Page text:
The Warkworth Mine extension proposal has exposed a hole in the NSW government offset policy
for mining, with rare, irreplaceable habitat set for destruction without any chance of a successful
biodiversity offset elsewhere in the local area, according to the Nature Conservation Council of NSW.
The proposed Warkworth open cut extension will destroy a conservation offset area guaranteed by a Deed of Agreement by the Planning Minister in 2003, which at the time allowed for the destruction of an area of endangered Warkworth Sands Woodland habitat for mining activity.
Now a proposed open cut mine extension will cut through the only remaining stand of the endangered
Warkworth Sand Woodland left in Australia, clearing 765 hectares of habitat for 17 threatened animals,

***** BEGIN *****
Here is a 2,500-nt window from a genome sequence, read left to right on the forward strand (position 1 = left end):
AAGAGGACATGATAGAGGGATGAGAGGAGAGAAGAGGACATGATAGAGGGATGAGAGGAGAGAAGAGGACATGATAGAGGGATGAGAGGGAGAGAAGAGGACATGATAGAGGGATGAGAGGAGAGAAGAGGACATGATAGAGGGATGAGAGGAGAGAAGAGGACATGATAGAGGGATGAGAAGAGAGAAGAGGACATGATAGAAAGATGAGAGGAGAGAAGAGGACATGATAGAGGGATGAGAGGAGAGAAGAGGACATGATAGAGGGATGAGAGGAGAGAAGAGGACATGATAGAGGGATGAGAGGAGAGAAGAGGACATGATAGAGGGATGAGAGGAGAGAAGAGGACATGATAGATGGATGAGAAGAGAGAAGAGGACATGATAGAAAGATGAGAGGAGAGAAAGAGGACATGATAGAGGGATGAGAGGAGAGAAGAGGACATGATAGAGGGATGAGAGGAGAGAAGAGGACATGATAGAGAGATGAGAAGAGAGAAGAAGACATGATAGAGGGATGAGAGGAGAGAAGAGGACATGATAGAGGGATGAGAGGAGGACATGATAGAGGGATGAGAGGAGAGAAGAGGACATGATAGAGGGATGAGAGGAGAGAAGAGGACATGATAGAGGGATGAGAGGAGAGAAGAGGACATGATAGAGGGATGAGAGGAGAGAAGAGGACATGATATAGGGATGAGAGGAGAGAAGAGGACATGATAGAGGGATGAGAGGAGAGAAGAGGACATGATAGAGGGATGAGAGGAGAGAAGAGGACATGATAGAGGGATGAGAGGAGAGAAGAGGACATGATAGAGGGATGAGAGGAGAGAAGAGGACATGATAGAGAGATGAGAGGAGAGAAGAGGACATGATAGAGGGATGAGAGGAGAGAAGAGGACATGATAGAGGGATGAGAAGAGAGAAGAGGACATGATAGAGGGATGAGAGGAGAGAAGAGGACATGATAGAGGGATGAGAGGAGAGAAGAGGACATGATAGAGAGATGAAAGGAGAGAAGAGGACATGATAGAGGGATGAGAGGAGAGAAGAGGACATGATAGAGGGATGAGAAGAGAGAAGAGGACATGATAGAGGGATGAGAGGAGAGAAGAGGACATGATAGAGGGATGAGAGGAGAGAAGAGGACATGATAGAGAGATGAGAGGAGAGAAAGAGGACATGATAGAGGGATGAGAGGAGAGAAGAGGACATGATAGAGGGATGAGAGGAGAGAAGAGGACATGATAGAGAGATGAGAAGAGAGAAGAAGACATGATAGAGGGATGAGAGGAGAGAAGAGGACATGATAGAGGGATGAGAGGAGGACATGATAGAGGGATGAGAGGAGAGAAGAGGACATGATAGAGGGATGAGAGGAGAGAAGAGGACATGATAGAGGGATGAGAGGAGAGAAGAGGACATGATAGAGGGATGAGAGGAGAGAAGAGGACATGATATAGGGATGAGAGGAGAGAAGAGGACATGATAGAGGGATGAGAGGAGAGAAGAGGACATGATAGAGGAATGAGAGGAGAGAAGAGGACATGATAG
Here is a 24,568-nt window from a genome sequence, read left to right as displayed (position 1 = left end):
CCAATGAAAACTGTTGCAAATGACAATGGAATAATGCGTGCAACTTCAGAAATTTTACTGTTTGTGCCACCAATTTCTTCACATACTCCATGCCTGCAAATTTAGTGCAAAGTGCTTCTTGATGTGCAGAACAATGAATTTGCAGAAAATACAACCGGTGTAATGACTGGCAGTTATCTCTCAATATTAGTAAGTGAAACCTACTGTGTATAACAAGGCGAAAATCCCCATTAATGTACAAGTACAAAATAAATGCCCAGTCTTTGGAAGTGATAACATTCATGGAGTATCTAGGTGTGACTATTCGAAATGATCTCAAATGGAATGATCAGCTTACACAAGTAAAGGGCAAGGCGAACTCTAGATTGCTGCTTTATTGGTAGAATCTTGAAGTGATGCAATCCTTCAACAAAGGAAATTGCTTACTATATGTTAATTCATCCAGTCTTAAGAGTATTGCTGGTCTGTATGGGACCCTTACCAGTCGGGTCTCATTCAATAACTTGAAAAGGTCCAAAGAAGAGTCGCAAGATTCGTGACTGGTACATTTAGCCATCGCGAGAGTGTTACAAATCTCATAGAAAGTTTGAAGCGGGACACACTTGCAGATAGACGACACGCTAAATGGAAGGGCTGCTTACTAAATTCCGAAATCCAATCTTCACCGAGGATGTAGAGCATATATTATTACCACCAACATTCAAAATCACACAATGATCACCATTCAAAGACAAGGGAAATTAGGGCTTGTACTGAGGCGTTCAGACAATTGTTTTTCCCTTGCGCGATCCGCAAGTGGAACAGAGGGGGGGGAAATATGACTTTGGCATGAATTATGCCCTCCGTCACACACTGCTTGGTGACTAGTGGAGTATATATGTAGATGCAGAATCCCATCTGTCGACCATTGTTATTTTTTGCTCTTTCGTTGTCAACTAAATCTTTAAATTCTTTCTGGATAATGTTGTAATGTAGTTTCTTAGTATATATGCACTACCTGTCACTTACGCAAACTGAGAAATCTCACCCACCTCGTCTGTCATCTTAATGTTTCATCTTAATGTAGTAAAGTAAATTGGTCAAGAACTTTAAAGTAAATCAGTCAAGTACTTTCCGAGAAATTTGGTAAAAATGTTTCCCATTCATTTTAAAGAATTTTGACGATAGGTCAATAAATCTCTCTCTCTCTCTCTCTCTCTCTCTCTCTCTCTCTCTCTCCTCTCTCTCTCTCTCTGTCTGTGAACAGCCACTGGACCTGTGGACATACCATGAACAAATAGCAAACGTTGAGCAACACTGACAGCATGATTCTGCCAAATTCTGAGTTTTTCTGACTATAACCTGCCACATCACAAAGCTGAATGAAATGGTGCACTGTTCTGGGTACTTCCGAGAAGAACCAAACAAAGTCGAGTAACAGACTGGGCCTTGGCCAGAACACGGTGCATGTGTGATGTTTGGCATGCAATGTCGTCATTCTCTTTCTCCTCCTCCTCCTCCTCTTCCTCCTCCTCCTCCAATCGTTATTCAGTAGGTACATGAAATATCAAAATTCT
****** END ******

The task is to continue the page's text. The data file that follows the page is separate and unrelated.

including the squirrel glider.
“The Warkworth Mine extension proposal is a prime example of the failure of offsets to protect the last
survivors of threatened species and habitat – there is simply no other location that can compensate for
these high conservation value areas,” Chief Executive Officer Pepe Clarke said today.
“The proposed open‐cut mine at Warkworth Sands Woodland also exposes the dangerous game of peas-and‐cups being played with our environment.
“If a natural area has been set aside as an offset for mining activity then its habitat and wildlife should be
protected from mining and gas development forever, not destroyed at a later date in the push for mining
“The Hunter Valley is losing vital stands of trees and other vegetation needed for the survival of threatened species, and offsets will never replace them.
“The proposed offsets for destruction of 765ha endangered woodlands at Warkworth are over 100kms
away from the mine, in a different bioregion, with different geology, soil types and vegetation. No
reasonable person could describe this offset as adequate or protecting ‘like for like’.
“The Nature Conservation Council of NSW is calling on the NSW government to reject the Warkworth
Extension proposal and place the remaining Warkworth Sand Woodland area into a nature reserve, where threatened species and their habitat are permanently protected,” Mr Clarke said.